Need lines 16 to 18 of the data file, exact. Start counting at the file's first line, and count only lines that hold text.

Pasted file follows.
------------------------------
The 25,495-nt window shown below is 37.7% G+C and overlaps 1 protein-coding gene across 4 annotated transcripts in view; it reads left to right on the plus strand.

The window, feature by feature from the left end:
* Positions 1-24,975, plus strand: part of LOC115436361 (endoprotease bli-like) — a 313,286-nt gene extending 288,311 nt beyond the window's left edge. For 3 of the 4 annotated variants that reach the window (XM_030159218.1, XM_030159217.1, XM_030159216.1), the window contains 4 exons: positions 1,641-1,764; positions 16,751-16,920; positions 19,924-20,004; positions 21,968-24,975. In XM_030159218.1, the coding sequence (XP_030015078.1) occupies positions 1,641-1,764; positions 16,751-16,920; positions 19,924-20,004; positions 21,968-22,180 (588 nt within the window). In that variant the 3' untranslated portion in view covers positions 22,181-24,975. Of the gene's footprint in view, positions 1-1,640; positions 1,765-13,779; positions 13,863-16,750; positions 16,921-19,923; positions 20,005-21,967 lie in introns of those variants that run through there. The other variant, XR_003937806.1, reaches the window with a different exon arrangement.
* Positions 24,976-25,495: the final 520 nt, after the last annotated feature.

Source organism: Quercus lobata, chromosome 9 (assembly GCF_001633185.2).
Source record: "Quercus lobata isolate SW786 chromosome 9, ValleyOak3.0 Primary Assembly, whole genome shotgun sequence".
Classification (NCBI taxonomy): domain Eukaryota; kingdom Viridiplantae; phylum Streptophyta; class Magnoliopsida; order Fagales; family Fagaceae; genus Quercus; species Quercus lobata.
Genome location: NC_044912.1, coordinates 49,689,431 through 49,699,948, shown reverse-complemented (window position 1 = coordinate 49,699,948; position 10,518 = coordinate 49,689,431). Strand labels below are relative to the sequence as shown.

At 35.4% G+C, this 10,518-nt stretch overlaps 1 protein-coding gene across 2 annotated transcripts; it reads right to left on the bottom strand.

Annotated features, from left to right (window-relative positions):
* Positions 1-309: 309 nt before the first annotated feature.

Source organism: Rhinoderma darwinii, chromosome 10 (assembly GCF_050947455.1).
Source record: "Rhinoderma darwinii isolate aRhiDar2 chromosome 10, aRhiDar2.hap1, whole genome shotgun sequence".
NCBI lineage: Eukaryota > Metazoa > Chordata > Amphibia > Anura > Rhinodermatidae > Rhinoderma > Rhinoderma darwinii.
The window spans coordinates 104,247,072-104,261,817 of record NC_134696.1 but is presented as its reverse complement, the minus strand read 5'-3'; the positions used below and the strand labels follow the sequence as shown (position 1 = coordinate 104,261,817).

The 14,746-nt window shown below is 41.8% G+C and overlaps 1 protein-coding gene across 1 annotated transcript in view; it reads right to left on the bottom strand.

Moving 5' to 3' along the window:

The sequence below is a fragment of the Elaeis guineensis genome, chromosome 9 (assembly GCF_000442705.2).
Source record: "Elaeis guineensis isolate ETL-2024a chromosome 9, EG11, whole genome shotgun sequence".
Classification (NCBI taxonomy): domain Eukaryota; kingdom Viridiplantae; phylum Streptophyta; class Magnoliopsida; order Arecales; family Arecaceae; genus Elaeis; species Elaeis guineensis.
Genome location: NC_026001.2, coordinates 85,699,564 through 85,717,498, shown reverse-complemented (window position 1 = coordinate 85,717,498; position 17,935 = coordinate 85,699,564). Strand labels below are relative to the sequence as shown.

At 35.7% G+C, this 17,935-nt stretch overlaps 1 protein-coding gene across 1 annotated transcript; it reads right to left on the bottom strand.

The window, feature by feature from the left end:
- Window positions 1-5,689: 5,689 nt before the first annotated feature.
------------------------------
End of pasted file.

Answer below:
The 14,746-nt window shown below is 41.8% G+C and overlaps 1 protein-coding gene across 1 annotated transcript in view; it reads right to left on the bottom strand.

Moving 5' to 3' along the window:

The sequence below is a fragment of the Elaeis guineensis genome, chromosome 9 (assembly GCF_000442705.2).